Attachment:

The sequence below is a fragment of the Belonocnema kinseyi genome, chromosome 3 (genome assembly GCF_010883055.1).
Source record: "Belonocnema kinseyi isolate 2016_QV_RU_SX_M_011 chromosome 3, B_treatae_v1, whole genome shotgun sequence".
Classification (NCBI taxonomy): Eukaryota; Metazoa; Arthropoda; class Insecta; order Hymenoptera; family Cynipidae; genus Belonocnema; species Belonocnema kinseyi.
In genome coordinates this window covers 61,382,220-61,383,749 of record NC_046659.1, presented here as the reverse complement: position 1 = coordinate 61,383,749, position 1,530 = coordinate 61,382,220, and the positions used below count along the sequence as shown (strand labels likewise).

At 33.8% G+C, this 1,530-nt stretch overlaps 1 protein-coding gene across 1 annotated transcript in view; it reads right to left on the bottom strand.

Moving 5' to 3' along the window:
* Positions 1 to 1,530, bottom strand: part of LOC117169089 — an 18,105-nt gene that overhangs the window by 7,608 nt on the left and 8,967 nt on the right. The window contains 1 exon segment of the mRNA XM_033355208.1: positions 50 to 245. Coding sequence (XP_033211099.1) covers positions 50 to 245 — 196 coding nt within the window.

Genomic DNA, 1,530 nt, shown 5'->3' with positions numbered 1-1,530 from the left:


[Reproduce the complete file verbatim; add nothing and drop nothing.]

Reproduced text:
The sequence below is a fragment of the Belonocnema kinseyi genome, chromosome 3 (genome assembly GCF_010883055.1).
Source record: "Belonocnema kinseyi isolate 2016_QV_RU_SX_M_011 chromosome 3, B_treatae_v1, whole genome shotgun sequence".
Classification (NCBI taxonomy): Eukaryota; Metazoa; Arthropoda; class Insecta; order Hymenoptera; family Cynipidae; genus Belonocnema; species Belonocnema kinseyi.
In genome coordinates this window covers 61,382,220-61,383,749 of record NC_046659.1, presented here as the reverse complement: position 1 = coordinate 61,383,749, position 1,530 = coordinate 61,382,220, and the positions used below count along the sequence as shown (strand labels likewise).

At 33.8% G+C, this 1,530-nt stretch overlaps 1 protein-coding gene across 1 annotated transcript in view; it reads right to left on the bottom strand.

Moving 5' to 3' along the window:
* Positions 1 to 1,530, bottom strand: part of LOC117169089 — an 18,105-nt gene that overhangs the window by 7,608 nt on the left and 8,967 nt on the right. The window contains 1 exon segment of the mRNA XM_033355208.1: positions 50 to 245. Coding sequence (XP_033211099.1) covers positions 50 to 245 — 196 coding nt within the window.

Genomic DNA, 1,530 nt, shown 5'->3' with positions numbered 1-1,530 from the left: